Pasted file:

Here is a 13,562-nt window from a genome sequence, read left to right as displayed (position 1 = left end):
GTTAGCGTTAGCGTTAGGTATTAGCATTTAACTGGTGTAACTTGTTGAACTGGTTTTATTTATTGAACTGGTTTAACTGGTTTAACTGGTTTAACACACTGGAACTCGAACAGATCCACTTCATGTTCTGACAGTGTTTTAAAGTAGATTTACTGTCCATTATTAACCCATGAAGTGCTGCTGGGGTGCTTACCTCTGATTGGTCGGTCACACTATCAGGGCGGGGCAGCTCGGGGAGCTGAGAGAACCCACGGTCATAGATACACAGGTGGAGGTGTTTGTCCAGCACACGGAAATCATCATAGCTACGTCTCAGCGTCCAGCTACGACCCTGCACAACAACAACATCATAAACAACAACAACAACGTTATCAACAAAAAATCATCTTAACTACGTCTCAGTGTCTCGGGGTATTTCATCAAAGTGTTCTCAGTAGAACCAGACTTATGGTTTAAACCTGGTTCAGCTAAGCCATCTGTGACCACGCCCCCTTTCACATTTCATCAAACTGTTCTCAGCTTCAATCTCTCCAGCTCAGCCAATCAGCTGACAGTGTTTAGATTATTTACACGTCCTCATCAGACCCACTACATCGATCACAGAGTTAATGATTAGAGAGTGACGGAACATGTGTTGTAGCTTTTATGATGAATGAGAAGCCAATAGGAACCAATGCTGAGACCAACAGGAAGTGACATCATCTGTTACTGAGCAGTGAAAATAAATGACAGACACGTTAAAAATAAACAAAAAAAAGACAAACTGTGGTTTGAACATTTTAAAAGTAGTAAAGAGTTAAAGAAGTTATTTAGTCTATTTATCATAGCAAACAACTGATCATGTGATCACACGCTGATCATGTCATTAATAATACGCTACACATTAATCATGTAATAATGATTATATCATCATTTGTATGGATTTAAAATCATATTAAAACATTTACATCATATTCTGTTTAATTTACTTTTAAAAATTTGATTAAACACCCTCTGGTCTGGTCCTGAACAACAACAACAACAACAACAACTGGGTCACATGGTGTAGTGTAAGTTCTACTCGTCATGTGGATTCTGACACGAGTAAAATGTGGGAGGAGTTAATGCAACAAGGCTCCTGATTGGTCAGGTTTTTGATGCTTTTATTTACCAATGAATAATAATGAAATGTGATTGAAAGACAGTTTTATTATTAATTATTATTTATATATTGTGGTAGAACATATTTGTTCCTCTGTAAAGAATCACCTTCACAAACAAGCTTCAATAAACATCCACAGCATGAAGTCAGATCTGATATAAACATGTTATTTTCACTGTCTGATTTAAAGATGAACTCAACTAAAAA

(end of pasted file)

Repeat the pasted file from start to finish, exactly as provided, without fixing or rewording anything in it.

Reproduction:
Here is a 13,562-nt window from a genome sequence, read left to right as displayed (position 1 = left end):
GTTAGCGTTAGCGTTAGGTATTAGCATTTAACTGGTGTAACTTGTTGAACTGGTTTTATTTATTGAACTGGTTTAACTGGTTTAACTGGTTTAACACACTGGAACTCGAACAGATCCACTTCATGTTCTGACAGTGTTTTAAAGTAGATTTACTGTCCATTATTAACCCATGAAGTGCTGCTGGGGTGCTTACCTCTGATTGGTCGGTCACACTATCAGGGCGGGGCAGCTCGGGGAGCTGAGAGAACCCACGGTCATAGATACACAGGTGGAGGTGTTTGTCCAGCACACGGAAATCATCATAGCTACGTCTCAGCGTCCAGCTACGACCCTGCACAACAACAACATCATAAACAACAACAACAACGTTATCAACAAAAAATCATCTTAACTACGTCTCAGTGTCTCGGGGTATTTCATCAAAGTGTTCTCAGTAGAACCAGACTTATGGTTTAAACCTGGTTCAGCTAAGCCATCTGTGACCACGCCCCCTTTCACATTTCATCAAACTGTTCTCAGCTTCAATCTCTCCAGCTCAGCCAATCAGCTGACAGTGTTTAGATTATTTACACGTCCTCATCAGACCCACTACATCGATCACAGAGTTAATGATTAGAGAGTGACGGAACATGTGTTGTAGCTTTTATGATGAATGAGAAGCCAATAGGAACCAATGCTGAGACCAACAGGAAGTGACATCATCTGTTACTGAGCAGTGAAAATAAATGACAGACACGTTAAAAATAAACAAAAAAAAGACAAACTGTGGTTTGAACATTTTAAAAGTAGTAAAGAGTTAAAGAAGTTATTTAGTCTATTTATCATAGCAAACAACTGATCATGTGATCACACGCTGATCATGTCATTAATAATACGCTACACATTAATCATGTAATAATGATTATATCATCATTTGTATGGATTTAAAATCATATTAAAACATTTACATCATATTCTGTTTAATTTACTTTTAAAAATTTGATTAAACACCCTCTGGTCTGGTCCTGAACAACAACAACAACAACAACAACTGGGTCACATGGTGTAGTGTAAGTTCTACTCGTCATGTGGATTCTGACACGAGTAAAATGTGGGAGGAGTTAATGCAACAAGGCTCCTGATTGGTCAGGTTTTTGATGCTTTTATTTACCAATGAATAATAATGAAATGTGATTGAAAGACAGTTTTATTATTAATTATTATTTATATATTGTGGTAGAACATATTTGTTCCTCTGTAAAGAATCACCTTCACAAACAAGCTTCAATAAACATCCACAGCATGAAGTCAGATCTGATATAAACATGTTATTTTCACTGTCTGATTTAAAGATGAACTCAACTAAAAA